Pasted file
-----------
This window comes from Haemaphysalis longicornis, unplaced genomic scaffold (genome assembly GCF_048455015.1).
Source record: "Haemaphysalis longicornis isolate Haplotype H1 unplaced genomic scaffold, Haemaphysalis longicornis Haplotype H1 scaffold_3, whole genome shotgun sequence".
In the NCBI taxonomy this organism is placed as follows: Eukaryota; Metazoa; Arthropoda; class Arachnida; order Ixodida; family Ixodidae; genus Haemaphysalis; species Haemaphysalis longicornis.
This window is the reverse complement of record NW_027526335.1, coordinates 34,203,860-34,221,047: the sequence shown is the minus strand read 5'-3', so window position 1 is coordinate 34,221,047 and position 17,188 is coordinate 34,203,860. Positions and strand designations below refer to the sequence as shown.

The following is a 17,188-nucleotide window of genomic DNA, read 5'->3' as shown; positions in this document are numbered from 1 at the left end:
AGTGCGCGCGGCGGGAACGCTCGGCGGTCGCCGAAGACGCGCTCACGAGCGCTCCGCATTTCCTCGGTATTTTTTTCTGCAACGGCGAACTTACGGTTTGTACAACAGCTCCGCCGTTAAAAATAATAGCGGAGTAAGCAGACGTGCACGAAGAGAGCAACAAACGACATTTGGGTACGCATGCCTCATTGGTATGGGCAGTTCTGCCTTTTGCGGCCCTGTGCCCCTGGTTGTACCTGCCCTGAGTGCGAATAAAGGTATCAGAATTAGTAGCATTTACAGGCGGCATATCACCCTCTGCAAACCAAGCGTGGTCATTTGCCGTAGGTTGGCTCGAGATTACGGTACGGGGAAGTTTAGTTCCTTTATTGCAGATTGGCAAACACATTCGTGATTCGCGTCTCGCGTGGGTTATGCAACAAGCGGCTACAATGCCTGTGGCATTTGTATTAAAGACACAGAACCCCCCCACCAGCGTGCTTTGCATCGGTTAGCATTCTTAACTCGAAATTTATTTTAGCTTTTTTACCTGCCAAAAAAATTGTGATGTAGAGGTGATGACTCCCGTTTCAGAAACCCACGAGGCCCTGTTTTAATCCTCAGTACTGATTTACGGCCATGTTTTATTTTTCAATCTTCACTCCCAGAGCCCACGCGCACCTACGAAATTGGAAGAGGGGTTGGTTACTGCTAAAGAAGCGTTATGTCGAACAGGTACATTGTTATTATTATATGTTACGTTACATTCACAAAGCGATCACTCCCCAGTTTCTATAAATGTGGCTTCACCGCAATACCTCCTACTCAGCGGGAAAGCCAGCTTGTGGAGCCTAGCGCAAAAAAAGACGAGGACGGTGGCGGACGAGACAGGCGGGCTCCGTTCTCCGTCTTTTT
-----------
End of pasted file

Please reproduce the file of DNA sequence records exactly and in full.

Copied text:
This window comes from Haemaphysalis longicornis, unplaced genomic scaffold (genome assembly GCF_048455015.1).
Source record: "Haemaphysalis longicornis isolate Haplotype H1 unplaced genomic scaffold, Haemaphysalis longicornis Haplotype H1 scaffold_3, whole genome shotgun sequence".
In the NCBI taxonomy this organism is placed as follows: Eukaryota; Metazoa; Arthropoda; class Arachnida; order Ixodida; family Ixodidae; genus Haemaphysalis; species Haemaphysalis longicornis.
This window is the reverse complement of record NW_027526335.1, coordinates 34,203,860-34,221,047: the sequence shown is the minus strand read 5'-3', so window position 1 is coordinate 34,221,047 and position 17,188 is coordinate 34,203,860. Positions and strand designations below refer to the sequence as shown.

The following is a 17,188-nucleotide window of genomic DNA, read 5'->3' as shown; positions in this document are numbered from 1 at the left end:
AGTGCGCGCGGCGGGAACGCTCGGCGGTCGCCGAAGACGCGCTCACGAGCGCTCCGCATTTCCTCGGTATTTTTTTCTGCAACGGCGAACTTACGGTTTGTACAACAGCTCCGCCGTTAAAAATAATAGCGGAGTAAGCAGACGTGCACGAAGAGAGCAACAAACGACATTTGGGTACGCATGCCTCATTGGTATGGGCAGTTCTGCCTTTTGCGGCCCTGTGCCCCTGGTTGTACCTGCCCTGAGTGCGAATAAAGGTATCAGAATTAGTAGCATTTACAGGCGGCATATCACCCTCTGCAAACCAAGCGTGGTCATTTGCCGTAGGTTGGCTCGAGATTACGGTACGGGGAAGTTTAGTTCCTTTATTGCAGATTGGCAAACACATTCGTGATTCGCGTCTCGCGTGGGTTATGCAACAAGCGGCTACAATGCCTGTGGCATTTGTATTAAAGACACAGAACCCCCCCACCAGCGTGCTTTGCATCGGTTAGCATTCTTAACTCGAAATTTATTTTAGCTTTTTTACCTGCCAAAAAAATTGTGATGTAGAGGTGATGACTCCCGTTTCAGAAACCCACGAGGCCCTGTTTTAATCCTCAGTACTGATTTACGGCCATGTTTTATTTTTCAATCTTCACTCCCAGAGCCCACGCGCACCTACGAAATTGGAAGAGGGGTTGGTTACTGCTAAAGAAGCGTTATGTCGAACAGGTACATTGTTATTATTATATGTTACGTTACATTCACAAAGCGATCACTCCCCAGTTTCTATAAATGTGGCTTCACCGCAATACCTCCTACTCAGCGGGAAAGCCAGCTTGTGGAGCCTAGCGCAAAAAAAGACGAGGACGGTGGCGGACGAGACAGGCGGGCTCCGTTCTCCGTCTTTTT